Four girls from one of Fresno's newest charter high schools crowded around a computer monitor Thursday and talked about their lives with students nearly 3,000 miles away in Philadelphia.
Monserrat Martinez, Jessica Ocaranza, Alondra Cruz and Itzel Gomez -- all 14 -- talked about life in Fresno and learning to speak English after moving here from Mexico.
On the other end were 14 Philadelphia Spanish-class students huddled around their teachers, including instructor and Fresno native Juan Gabriel Sanchez. They asked the Fresno students about Mexican food and what language they speak at home. "Are the boys at your school cute?" asked one Philadelphia girl, to an eruption of giggles on both ends.
The exchange was part of a video conference experience that is becoming more common in schools as laptops and other hi-tech devices become standard in many classrooms.
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The dialogue was set up by Dave Childers, principal at ACEL-Fresno Charter High School. ACEL stands for Academy for Civic and Entrepreneurial Leadership. It opened this year with 53 freshmen inside a central Fresno Boys & Girls Club. Most of the students are Hispanic, many born in Mexico. Technology in the classroom is part of the school curriculum.
Childers visited the Science and Leadership Academy in Philadelphia last year when he learned students at the public magnet school had been studying about the Valley, farm labor leader Cesar Chavez and local author Gary Soto. He and Philadelphia teacher Melanie Manuel promised then that they would connect their students when ACEL opened and begin a cross-country dialogue.
The connection took place Thursday using Skype, a free video-conferencing program, and will continue today using Apple's iChat.
"It's pretty special," Childers said, because the students rarely are asked about their background. "This gave the kids an opportunity to celebrate their cultural background."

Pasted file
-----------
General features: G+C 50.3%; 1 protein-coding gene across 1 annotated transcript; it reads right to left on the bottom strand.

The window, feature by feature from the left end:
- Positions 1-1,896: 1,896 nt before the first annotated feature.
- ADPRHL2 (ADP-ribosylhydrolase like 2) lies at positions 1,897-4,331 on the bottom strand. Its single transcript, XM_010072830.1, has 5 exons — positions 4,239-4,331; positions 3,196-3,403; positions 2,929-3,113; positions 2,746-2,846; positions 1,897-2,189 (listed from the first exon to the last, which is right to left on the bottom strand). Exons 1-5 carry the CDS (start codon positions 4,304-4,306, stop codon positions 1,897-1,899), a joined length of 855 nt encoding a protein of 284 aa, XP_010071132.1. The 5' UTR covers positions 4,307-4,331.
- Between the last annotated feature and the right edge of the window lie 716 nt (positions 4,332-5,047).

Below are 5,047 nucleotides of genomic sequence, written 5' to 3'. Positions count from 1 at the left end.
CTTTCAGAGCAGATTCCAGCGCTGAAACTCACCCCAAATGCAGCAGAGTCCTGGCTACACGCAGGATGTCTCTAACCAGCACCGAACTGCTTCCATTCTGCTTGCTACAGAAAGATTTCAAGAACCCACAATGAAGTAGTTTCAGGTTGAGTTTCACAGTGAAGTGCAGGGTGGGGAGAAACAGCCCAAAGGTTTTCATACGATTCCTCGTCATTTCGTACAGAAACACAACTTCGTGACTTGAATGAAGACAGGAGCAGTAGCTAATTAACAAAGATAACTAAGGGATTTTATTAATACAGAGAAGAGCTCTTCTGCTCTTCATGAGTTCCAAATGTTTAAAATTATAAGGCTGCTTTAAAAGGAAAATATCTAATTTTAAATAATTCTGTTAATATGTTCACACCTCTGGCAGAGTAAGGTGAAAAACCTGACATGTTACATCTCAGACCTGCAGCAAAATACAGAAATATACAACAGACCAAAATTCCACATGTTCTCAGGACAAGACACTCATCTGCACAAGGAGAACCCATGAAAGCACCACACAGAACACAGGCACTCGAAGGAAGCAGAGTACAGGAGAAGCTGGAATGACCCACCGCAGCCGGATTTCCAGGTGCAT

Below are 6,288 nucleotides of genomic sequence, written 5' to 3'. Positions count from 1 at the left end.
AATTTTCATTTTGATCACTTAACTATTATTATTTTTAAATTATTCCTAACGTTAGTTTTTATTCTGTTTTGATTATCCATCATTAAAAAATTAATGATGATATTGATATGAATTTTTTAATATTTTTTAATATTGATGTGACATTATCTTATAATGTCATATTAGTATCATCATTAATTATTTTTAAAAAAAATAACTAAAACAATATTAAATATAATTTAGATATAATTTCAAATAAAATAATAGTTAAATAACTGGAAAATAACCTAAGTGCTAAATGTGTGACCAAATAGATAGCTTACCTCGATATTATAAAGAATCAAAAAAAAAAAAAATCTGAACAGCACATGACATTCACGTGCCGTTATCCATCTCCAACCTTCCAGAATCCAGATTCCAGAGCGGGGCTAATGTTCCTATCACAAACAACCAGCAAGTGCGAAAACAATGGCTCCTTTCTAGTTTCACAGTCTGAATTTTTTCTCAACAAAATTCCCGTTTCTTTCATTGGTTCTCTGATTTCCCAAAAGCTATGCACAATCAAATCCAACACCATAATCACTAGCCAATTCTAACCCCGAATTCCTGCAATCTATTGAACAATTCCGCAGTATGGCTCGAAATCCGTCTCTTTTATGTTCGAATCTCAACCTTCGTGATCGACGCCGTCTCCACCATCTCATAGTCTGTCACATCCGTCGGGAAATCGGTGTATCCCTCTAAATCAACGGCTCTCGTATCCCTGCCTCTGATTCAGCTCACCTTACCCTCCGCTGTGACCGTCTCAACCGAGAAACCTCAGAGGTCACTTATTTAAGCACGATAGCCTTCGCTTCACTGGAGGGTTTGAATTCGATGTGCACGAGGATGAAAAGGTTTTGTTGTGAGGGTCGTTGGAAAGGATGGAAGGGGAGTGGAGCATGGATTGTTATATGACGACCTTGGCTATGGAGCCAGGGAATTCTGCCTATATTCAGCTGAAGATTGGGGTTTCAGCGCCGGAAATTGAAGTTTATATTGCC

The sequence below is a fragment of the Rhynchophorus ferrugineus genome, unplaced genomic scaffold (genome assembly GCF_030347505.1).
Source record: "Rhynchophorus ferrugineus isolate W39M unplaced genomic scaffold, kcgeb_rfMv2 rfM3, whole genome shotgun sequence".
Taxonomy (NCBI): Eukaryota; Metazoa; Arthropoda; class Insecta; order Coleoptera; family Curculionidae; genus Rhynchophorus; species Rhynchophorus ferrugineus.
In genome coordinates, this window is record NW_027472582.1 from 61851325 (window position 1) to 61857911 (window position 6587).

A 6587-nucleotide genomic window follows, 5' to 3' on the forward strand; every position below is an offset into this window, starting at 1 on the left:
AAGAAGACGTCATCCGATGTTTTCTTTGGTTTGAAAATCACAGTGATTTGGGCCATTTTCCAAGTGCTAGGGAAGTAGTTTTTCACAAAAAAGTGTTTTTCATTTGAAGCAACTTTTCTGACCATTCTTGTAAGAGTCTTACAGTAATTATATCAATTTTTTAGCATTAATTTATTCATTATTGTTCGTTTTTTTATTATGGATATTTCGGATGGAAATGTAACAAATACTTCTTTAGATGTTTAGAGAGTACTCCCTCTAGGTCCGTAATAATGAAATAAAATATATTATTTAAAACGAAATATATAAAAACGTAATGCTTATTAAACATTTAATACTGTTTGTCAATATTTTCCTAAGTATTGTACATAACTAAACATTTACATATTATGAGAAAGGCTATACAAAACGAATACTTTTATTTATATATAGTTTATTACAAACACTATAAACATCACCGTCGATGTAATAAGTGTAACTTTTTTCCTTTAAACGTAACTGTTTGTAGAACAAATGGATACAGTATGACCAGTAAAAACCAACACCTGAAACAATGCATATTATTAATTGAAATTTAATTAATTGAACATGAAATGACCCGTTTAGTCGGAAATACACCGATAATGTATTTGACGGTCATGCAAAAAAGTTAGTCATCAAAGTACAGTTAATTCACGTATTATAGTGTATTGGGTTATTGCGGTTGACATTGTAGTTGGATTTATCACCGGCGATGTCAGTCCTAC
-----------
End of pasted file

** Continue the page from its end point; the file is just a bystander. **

The Philadelphia students wanted to know where the students were born, how they adapted to life in America. "The hardest thing was the language," said Alondra Cruz, who left Mexico when she was 3.
Mike Lawrence, executive director of Computer-Using Educators in Walnut Creek, praised the Fresno-Philadelphia video-conference exchange. "I'd like to see it happen more often," he said.
Computer-Using Educators helps teachers incorporate new technology into school curricula. The professional association has about 5,000 members in California and Nevada; ACEL's Childers is a past president of the local chapter.
"The idea that education is confined to the four walls of a classroom is very limiting," Lawrence said. Computer technology can bring students together and engage them with students and other cultures across the nation and globe, he said. "When they are more engaged, they are learning at a faster pace."
But Lawrence said some schools have backed away from using the modern technology because of concerns about safety and security. Many school systems ban video conference programs out of concerns that students might connect with the wrong type of people and schools will be held liable.
This hasn't been a problem at ACEL, where staff has closely monitored the video conferencing.